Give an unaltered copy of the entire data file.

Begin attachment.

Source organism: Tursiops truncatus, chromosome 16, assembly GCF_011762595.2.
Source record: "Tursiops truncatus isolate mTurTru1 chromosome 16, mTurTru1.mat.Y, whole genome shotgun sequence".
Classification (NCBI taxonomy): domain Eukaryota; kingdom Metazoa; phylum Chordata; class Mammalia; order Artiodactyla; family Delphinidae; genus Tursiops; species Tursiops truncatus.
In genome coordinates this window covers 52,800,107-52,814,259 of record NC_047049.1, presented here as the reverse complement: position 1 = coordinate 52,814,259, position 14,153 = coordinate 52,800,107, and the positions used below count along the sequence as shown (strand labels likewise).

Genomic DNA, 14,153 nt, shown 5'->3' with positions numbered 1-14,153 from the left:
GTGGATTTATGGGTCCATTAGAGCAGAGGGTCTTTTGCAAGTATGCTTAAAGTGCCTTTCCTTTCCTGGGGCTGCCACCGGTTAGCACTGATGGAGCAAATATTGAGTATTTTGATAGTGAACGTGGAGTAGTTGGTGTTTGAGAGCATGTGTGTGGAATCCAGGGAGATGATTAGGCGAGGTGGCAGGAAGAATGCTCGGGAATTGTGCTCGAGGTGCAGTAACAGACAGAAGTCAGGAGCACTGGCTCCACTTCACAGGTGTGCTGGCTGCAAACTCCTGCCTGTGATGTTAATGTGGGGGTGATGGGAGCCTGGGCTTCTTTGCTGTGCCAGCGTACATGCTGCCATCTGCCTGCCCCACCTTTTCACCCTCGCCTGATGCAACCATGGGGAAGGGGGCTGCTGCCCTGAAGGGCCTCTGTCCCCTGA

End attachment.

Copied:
Source organism: Tursiops truncatus, chromosome 16, assembly GCF_011762595.2.
Source record: "Tursiops truncatus isolate mTurTru1 chromosome 16, mTurTru1.mat.Y, whole genome shotgun sequence".
Classification (NCBI taxonomy): domain Eukaryota; kingdom Metazoa; phylum Chordata; class Mammalia; order Artiodactyla; family Delphinidae; genus Tursiops; species Tursiops truncatus.
In genome coordinates this window covers 52,800,107-52,814,259 of record NC_047049.1, presented here as the reverse complement: position 1 = coordinate 52,814,259, position 14,153 = coordinate 52,800,107, and the positions used below count along the sequence as shown (strand labels likewise).

Genomic DNA, 14,153 nt, shown 5'->3' with positions numbered 1-14,153 from the left:
GTGGATTTATGGGTCCATTAGAGCAGAGGGTCTTTTGCAAGTATGCTTAAAGTGCCTTTCCTTTCCTGGGGCTGCCACCGGTTAGCACTGATGGAGCAAATATTGAGTATTTTGATAGTGAACGTGGAGTAGTTGGTGTTTGAGAGCATGTGTGTGGAATCCAGGGAGATGATTAGGCGAGGTGGCAGGAAGAATGCTCGGGAATTGTGCTCGAGGTGCAGTAACAGACAGAAGTCAGGAGCACTGGCTCCACTTCACAGGTGTGCTGGCTGCAAACTCCTGCCTGTGATGTTAATGTGGGGGTGATGGGAGCCTGGGCTTCTTTGCTGTGCCAGCGTACATGCTGCCATCTGCCTGCCCCACCTTTTCACCCTCGCCTGATGCAACCATGGGGAAGGGGGCTGCTGCCCTGAAGGGCCTCTGTCCCCTGA